Colombia President Juan Manuel Santos will have his first formal meeting with US President Donald Trump on May 18, the White House announced.
According to the official White House statement, the two presidents “will discuss ways to reinforce the strong ties that the United States and Colombia enjoy.”
Trump and Santos will also talk about “countering democratic backsliding in Venezuela,” Colombia’s neighbor to the east that is undergoing an increasingly explosive crisis under the leadership of President Nicolas Maduro.
“The two leaders will exchange views on a range of bilateral and regional issues, including peace accord implementation, engagement on shared security objectives, such as counternarcotics and transnational organized crime, and countering democratic backsliding in Venezuela.”
Santos’ visit to the White House will be the first meeting between the two presidents, who have talked on the phone at least twice since Trump came into office in February.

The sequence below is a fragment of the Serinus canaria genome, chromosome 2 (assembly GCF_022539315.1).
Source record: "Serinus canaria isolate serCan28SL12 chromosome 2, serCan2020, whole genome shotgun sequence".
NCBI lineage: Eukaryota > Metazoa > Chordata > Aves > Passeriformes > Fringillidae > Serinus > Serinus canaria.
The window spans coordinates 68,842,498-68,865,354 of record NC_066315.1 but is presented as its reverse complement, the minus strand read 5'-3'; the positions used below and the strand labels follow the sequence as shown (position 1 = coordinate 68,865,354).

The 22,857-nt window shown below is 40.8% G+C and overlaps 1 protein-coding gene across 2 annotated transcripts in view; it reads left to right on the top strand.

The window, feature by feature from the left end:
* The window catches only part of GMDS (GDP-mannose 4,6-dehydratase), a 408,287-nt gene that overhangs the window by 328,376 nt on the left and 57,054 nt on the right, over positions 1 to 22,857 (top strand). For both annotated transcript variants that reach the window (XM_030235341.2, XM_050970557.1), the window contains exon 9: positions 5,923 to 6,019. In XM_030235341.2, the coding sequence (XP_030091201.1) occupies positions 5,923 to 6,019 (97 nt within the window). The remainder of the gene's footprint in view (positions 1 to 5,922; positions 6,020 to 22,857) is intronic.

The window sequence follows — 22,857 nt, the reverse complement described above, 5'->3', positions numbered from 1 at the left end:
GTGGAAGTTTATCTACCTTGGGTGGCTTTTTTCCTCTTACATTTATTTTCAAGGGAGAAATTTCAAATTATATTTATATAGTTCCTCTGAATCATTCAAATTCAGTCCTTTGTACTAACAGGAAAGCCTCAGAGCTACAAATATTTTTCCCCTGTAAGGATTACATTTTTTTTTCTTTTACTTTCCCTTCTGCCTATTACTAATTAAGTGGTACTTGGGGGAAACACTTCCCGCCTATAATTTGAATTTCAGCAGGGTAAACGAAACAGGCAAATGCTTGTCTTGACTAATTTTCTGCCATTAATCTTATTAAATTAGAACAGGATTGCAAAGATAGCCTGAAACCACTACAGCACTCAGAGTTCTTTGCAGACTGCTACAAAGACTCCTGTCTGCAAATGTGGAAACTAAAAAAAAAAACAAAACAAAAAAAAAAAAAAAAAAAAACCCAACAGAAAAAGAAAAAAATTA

The meeting should be interesting as it take place at a moment when things are all but stable in either Bogota or Washington, or between the two.
Trump’s election has shaken things up in DC and divided the United States at a time a peace process with Marxist FARC guerrillas has shaken Colombia’s political establishment and divided the country.
Additionally, the two countries’ governments have made contradictory statements on how to best curb drug trafficking between respectively the world’s largest cocaine producer and the world’s largest cocaine consumer.
The State Department earlier this year implied US consumption of cocaine was up as a consequence of an increase in production in Colombia.
The South American country has seen a 36% increase in coca cultivation since the beginning of Plan Colombia, a counternarcotics strategy initiated by former Presidents Bill Clinton and Andres Pastrana.
While the US government has insisted on the virtues of the aerial spraying of potentially carcinogenic chemicals, Colombia has embarked on an ambitious crop substitution plan.
Colombia’s court recently even banned the manual spraying of the US-produced glyphosate while Santos boldly claimed the US-led “War on Drugs” “is probably more harmful than all other wars combined” when accepting his Nobel Peace Prize.
As part of the peace process with the FARC, the Colombian government and the United Nations have embarked on a crop substitution plan with which Bogota claims it can reduce coca production with 75% this year.
However, this policy is undermined by drug trafficking groups who have ordered coca farmers to increase production.